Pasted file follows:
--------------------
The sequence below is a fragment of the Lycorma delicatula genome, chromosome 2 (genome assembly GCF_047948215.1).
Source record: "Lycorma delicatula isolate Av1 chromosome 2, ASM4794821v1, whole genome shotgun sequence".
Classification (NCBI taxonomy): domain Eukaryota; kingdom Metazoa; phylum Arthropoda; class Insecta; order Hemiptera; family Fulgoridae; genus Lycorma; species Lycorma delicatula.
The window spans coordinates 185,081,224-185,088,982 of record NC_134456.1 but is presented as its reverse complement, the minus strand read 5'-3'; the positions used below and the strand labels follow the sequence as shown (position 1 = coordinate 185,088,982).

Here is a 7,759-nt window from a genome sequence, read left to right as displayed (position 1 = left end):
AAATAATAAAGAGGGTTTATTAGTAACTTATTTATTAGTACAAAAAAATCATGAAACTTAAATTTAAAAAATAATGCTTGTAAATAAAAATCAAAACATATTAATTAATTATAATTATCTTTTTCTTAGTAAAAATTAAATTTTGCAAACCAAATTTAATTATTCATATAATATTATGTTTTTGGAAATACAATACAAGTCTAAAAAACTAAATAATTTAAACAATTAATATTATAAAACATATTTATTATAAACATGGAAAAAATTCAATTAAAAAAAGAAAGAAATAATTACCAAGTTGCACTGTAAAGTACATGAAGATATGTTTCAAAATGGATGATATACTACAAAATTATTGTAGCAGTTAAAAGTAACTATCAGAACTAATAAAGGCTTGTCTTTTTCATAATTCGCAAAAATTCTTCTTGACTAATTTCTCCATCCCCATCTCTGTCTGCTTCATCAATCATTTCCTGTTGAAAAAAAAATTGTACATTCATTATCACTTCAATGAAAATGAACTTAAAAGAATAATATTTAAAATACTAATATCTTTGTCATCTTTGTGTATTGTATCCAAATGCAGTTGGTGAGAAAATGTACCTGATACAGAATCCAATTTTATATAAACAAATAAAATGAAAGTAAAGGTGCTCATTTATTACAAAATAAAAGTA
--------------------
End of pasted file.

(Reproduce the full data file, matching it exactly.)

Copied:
The sequence below is a fragment of the Lycorma delicatula genome, chromosome 2 (genome assembly GCF_047948215.1).
Source record: "Lycorma delicatula isolate Av1 chromosome 2, ASM4794821v1, whole genome shotgun sequence".
Classification (NCBI taxonomy): domain Eukaryota; kingdom Metazoa; phylum Arthropoda; class Insecta; order Hemiptera; family Fulgoridae; genus Lycorma; species Lycorma delicatula.
The window spans coordinates 185,081,224-185,088,982 of record NC_134456.1 but is presented as its reverse complement, the minus strand read 5'-3'; the positions used below and the strand labels follow the sequence as shown (position 1 = coordinate 185,088,982).

Here is a 7,759-nt window from a genome sequence, read left to right as displayed (position 1 = left end):
AAATAATAAAGAGGGTTTATTAGTAACTTATTTATTAGTACAAAAAAATCATGAAACTTAAATTTAAAAAATAATGCTTGTAAATAAAAATCAAAACATATTAATTAATTATAATTATCTTTTTCTTAGTAAAAATTAAATTTTGCAAACCAAATTTAATTATTCATATAATATTATGTTTTTGGAAATACAATACAAGTCTAAAAAACTAAATAATTTAAACAATTAATATTATAAAACATATTTATTATAAACATGGAAAAAATTCAATTAAAAAAAGAAAGAAATAATTACCAAGTTGCACTGTAAAGTACATGAAGATATGTTTCAAAATGGATGATATACTACAAAATTATTGTAGCAGTTAAAAGTAACTATCAGAACTAATAAAGGCTTGTCTTTTTCATAATTCGCAAAAATTCTTCTTGACTAATTTCTCCATCCCCATCTCTGTCTGCTTCATCAATCATTTCCTGTTGAAAAAAAAATTGTACATTCATTATCACTTCAATGAAAATGAACTTAAAAGAATAATATTTAAAATACTAATATCTTTGTCATCTTTGTGTATTGTATCCAAATGCAGTTGGTGAGAAAATGTACCTGATACAGAATCCAATTTTATATAAACAAATAAAATGAAAGTAAAGGTGCTCATTTATTACAAAATAAAAGTA